DELIVERING FUTURE PLANS

April 3, 2020

In a crisis there has to be a constant balancing between the urgent and the important, and the primary focus has to be on items which are both. These activities get priority, they get publicity, and they get resource. That is often at the expense of activities whose importance is as great, or even greater, but whose urgency is less.

 

The resource issue is an interesting one. Throwing money at a problem doesn’t guarantee success though it can be essential to remove barriers to finding a solution. Throwing people at a problem can, beyond certain limits, become counter-productive. Come a crisis, effective resource management is critical. The right quantity of the right resource has to be directed to the right activities. When this is applied to the public sector priorities for dealing with the COVID-19 pandemic, there are some clear priorities, and resource needs to be directed to these. But what happens to the people not involved? The people not involved in the high-profile new roles? For some, the existing role cannot be abandoned – it may even become more demanding as the effects of the pandemic spread across the population.

 

That leaves a group of varying degrees of seniority, whose work, quite frankly, cannot be justified. Should they simply be put on gardening leave and treated as a reserve until such time as it becomes appropriate to redeploy them to fill gaps in the essential services? Or can some of them spend the time preparing for the day when the world emerges from lockdown?

 

With this in mind, the DeliveryDemon is about to talk rubbish.

 

We don’t know how long the pandemic will last. We don’t know what the world will look like when it comes to an end, or under control. One of the very few things we do know is that it will have generated one hell of a lot of rubbish, and that rubbish will need to be dealt with to prevent it choking the entire global environment. The earlier governments can start thinking how to handle this predictable problem, the more quickly it can be addressed.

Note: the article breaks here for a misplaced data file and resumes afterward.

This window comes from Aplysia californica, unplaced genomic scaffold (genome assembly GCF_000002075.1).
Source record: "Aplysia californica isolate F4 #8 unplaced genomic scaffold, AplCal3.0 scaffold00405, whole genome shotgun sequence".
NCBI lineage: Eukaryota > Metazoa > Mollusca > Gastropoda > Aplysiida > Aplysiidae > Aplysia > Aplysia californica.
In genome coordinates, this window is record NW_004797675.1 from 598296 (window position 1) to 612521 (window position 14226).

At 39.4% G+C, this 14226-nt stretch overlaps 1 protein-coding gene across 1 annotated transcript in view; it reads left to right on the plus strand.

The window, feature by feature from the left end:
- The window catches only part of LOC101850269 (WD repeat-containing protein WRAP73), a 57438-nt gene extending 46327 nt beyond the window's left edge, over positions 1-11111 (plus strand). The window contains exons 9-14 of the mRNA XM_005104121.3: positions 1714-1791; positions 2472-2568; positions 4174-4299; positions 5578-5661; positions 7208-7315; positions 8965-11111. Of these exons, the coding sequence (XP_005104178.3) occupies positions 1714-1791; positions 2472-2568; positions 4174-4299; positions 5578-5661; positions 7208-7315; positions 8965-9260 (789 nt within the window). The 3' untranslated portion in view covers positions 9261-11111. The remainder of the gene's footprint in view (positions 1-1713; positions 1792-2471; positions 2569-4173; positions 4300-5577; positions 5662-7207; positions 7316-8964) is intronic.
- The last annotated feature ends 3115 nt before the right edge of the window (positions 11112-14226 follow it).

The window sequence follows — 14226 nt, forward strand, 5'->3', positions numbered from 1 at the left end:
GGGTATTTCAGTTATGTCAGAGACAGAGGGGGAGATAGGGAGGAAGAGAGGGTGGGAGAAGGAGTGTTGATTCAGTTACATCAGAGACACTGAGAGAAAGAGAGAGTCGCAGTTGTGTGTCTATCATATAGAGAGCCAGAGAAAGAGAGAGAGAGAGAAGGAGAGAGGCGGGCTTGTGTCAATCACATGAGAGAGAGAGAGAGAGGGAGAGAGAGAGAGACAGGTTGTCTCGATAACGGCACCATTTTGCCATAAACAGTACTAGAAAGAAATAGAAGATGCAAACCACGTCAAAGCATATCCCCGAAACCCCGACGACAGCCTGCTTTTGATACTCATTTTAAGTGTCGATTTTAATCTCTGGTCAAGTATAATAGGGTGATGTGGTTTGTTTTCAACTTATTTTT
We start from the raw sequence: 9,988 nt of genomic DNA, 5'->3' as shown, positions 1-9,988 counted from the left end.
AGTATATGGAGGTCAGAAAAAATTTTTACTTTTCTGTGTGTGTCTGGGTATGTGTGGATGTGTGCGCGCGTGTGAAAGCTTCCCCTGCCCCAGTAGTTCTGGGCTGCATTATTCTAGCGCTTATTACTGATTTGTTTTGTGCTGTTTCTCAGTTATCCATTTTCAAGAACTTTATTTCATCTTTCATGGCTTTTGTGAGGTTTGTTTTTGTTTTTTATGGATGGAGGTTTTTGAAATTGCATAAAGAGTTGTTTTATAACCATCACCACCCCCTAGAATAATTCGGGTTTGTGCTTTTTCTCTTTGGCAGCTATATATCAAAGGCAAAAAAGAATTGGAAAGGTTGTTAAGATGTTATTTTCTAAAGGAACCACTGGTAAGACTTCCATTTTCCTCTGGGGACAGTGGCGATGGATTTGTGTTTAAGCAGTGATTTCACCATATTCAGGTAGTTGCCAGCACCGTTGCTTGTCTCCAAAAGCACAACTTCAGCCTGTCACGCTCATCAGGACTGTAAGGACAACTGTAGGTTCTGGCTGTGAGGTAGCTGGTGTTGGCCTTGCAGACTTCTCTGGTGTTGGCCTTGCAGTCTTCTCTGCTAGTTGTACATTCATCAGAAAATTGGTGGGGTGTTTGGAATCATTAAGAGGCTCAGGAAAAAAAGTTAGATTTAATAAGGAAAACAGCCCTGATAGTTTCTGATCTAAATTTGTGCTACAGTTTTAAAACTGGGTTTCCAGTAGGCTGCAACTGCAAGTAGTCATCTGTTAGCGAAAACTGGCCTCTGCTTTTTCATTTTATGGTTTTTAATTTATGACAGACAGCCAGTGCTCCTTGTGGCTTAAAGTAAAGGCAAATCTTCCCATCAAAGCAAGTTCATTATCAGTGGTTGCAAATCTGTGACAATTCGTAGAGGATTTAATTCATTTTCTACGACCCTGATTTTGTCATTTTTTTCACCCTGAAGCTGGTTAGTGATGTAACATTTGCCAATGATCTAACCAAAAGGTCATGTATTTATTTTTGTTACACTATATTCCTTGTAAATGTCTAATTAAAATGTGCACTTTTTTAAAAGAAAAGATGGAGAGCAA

Where is all the rubbish coming from:

  • Even with inadequate supplies of protective and medical equipment, there will be a massive quantity of infective waste to be disposed of. Incineration may be an appropriate resource, but barely 18 months ago it became clear that the UK did not have sufficient capacity for business as usual operation. There is no evidence of substantial capacity increase. This waste is a predictable problem.
  • A substantial increase in the demand for home delivery by supermarkets will more than offset the efforts of the past few years to reduce the number of single-use plastic bags. Picking and packing under pressure doesn’t allow the luxury of maximising the number of items per bag. And the bags are essential to minimise the level of contact between the delivery driver and customers.
  • Fear of infection predisposes food shoppers to prefer wrapped goods to loose, whether shopping in person or on line.
  • Working from home, limiting time away from home, home-schooling of children, all these create a degree of boredom and tension and the easy solution can be treats – an instant source of soft drink containers, wine and beer bottles and cans, wrappings from sweets and biscuits and other snacks. In one way this can be offset against the reduced waste due to reduced footfall in business centres and the closing of some of the big chains of fast food outlets. In another way it’s a shift from the commercial waste disposal route to the domestic one. Logistics and commercial agreements become as much of an issue as waste volume.
  • Panic-buying has already had a noticeable effect on waste volumes, with bin crews finding fuller bins and obvious disposal of just out of date perishable foods.
  • Tips have been closed at a time when people are forced to spend more time at home. Even those who can work from home will have more time on their hands to notice all the DIY jobs they never quite had time to do. That’s more waste being generated and it has nowhere to go till the tips open again. It won’t just be swallowed up by the newly opened tips either, they are not designed to cope with several months of waste arriving in a week or two.
  • Fly tipping has been an increasing problem for some time as local authorities applied more and more limitations to the usage of tips. It is in fact a growing organised crime. It is also becoming less socially unacceptable at the lower end of activity. As outdoor footfall reduces, and tracing resource is reduced or redirected to other activities, the risk of a flytipper being caught reduces from an already fairly low level. After a few months there will be a lot of rubbish to be cleared from countryside, wasteground, farmland, and parks.